Become a prison pen pal and offer light into darkness

prison pen palMany people decide to establish a relationship with a prisoner by writing to them through a prison pen pal program or website. They do it for different reasons, and the experience gets mixed reviews. Some people say the prisoners are looking for love – and some websites are designed for that. Others may be wanting financial support. But still others just want a genuine correspondence relationship with someone on the outside.

The benefits of those looking for friendship, in particular, is confirmed by research done by Professor Jacqueline Hodgson and PhD student Juliet Horne at the University of Warwick in the U.K. – the only academic study on the subject of prison pen pals we know of. The two studied an organization called Prisoners’ Penfriends and through questionnaires and interviews found that the pen pal relationship made the prisoners “feel less isolated, helped change their self-identity, provided a distraction, boosted their happiness and raised their hopes for life beyond prison.” In addition, “volunteers spoke of how they get feelings of enjoyment and satisfaction writing to their penfriends – seeing the letters as a two-way relationship, which broadens their outlook on life.”

Religious groups create relationships

One of the best ways to get involved with prison pen pals is through an established group, and a growing number of religious organizations are taking the activity on as part of their mission.

The Death Row Ministry, made up members  of St. Paul’s Episcopal Church of San Rafael and two other churches in Marin County, California, is an example of one of these groups. The program began about 25 years ago with the pastor of St. Paul’s and one inmate. It grew from there, and now includes 28 people who are writing to and/or visiting prisoners on Death Row at San Quentin Prison.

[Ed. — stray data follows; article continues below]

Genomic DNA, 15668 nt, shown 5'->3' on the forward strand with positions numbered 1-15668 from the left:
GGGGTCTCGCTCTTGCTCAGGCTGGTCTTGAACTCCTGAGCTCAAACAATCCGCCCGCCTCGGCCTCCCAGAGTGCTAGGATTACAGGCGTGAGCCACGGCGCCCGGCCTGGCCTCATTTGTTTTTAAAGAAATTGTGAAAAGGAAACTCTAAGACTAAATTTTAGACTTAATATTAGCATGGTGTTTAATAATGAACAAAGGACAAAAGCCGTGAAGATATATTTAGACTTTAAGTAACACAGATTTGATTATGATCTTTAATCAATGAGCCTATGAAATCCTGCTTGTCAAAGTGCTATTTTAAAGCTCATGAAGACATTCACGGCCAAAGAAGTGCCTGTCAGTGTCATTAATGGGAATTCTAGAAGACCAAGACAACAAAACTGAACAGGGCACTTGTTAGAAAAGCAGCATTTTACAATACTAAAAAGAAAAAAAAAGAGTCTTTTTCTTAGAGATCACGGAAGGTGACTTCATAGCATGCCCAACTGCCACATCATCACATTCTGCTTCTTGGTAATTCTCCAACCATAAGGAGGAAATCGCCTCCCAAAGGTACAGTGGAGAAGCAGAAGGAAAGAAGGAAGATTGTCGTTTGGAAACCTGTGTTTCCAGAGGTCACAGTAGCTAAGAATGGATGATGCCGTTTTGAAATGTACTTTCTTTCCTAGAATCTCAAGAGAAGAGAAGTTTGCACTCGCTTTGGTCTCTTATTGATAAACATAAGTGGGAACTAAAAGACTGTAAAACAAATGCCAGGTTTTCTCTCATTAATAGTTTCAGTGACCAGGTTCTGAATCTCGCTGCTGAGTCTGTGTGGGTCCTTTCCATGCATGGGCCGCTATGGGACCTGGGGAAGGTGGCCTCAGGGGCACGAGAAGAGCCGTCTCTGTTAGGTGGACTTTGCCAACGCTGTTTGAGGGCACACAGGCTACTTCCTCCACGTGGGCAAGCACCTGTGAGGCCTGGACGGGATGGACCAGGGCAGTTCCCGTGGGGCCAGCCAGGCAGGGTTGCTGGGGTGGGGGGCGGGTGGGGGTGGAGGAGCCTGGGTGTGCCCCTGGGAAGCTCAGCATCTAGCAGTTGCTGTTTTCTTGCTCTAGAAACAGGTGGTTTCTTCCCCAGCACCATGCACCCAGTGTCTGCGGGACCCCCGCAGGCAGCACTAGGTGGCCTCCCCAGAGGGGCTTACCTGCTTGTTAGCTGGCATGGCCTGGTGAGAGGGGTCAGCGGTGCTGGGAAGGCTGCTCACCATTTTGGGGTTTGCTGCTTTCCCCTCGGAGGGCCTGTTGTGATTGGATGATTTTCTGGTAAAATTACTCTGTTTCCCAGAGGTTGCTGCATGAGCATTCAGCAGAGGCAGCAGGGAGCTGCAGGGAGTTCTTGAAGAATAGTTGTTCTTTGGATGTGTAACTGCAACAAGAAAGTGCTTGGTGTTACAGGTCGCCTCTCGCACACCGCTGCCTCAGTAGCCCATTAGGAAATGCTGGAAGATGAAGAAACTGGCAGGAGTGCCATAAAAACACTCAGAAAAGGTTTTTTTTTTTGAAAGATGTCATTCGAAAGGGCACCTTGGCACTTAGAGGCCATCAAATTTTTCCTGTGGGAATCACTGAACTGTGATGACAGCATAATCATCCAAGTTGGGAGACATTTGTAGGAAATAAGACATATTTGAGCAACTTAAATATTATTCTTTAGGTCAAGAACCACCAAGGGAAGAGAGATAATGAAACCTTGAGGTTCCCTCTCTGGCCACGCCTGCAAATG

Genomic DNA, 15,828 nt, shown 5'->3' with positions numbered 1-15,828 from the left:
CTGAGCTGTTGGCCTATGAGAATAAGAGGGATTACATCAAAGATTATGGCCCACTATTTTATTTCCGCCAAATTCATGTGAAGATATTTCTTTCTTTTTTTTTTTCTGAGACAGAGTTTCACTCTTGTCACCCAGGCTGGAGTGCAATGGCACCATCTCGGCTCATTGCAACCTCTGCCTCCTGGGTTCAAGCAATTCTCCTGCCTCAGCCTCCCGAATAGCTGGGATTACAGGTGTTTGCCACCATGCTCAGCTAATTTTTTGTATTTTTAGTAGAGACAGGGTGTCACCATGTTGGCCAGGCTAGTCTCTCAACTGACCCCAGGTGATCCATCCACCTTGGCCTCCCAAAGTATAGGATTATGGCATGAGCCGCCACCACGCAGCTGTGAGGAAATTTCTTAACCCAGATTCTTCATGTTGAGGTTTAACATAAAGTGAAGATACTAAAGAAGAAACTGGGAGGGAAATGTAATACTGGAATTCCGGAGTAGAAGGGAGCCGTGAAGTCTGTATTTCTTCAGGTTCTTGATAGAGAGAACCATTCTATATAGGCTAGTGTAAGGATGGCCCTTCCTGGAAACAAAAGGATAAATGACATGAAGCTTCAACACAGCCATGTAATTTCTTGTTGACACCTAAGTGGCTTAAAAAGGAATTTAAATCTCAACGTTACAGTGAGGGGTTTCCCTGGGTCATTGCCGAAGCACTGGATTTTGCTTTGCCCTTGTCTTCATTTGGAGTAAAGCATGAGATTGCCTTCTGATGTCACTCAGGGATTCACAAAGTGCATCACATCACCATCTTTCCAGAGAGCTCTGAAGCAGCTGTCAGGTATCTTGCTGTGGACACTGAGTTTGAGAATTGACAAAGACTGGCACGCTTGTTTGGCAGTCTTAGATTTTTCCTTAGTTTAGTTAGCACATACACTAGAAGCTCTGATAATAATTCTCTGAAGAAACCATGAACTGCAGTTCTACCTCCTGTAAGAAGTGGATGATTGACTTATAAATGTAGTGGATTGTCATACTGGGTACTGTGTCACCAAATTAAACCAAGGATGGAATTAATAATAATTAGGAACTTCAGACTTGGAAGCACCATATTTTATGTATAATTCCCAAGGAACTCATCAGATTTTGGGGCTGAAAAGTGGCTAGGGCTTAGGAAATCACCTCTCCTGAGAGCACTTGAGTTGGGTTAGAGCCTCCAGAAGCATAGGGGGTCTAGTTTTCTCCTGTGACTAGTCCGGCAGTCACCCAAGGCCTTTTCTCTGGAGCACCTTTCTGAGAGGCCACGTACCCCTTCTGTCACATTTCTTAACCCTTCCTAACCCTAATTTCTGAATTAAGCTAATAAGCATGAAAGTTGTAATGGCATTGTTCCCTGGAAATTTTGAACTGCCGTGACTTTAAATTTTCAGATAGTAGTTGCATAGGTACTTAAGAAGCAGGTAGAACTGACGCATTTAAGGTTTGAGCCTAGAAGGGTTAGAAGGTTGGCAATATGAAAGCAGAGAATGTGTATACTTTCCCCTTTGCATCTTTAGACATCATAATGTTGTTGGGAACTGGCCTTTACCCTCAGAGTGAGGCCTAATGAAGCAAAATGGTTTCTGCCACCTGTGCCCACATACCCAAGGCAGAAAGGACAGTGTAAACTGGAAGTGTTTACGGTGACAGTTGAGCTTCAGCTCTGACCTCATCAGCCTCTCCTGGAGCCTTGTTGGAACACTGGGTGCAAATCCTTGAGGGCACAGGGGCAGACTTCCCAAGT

When Richard Olive, who is now the group’s facilitator and head of volunteer outreach for the church, was at a service at St. Paul’s eight years ago, the pastor said that if anyone is interested in writing or visiting inmates on death row, see him after the service.

“I thought why not? Why couldn’t I do that?” Olive says. “What prompted me was a passage from Matthew 25 which encourages us to visit the prisoners.”

And now Olive facilitates the program, which also includes people who aren’t associated with the three churches. Members gather for a bi-monthly meeting. People who are interested are invited to come and get more information. “It’s an opportunity for each volunteer to report in on how it’s going with their inmate. We want to know that the inmates who have come to us for fellowship are getting it,” Olive says.

“We encourage volunteers to write a letter at least once a month. It’s been amazing to see the reaction from the inmates,” he says. “They felt that their lives were over. They were sentenced to death. Their attitude was that society had forgotten about them, and to have people writing to them was totally unexpected.”

Two of the churches provide funding to the pen pals — $250 goes into an account for each of them every year, so they can purchase items from the commissary. That way church participants don’t have to worry about being asked for money or other things. This is a thoughtful option but certainly not a requirement for a successful program.

Tips for getting started

The Orange Grove Friends Meeting in Pasadena, Calif., organizes a prison pen pal correspondence program in which members correspond with between 20 and 30 people. It has a wealth of information on its website to help other groups and individuals get started.

Among the topics, are:

  • Guidelines for writing to prisoners, including what to write, using your organization’s address rather than your own, only using your first name at the beginning and other tips.
  • The pros and cons of giving gifts to prisoners, whether money, books or other items.
  • Advice for the prisoners to follow in establishing relationships with their pen pals.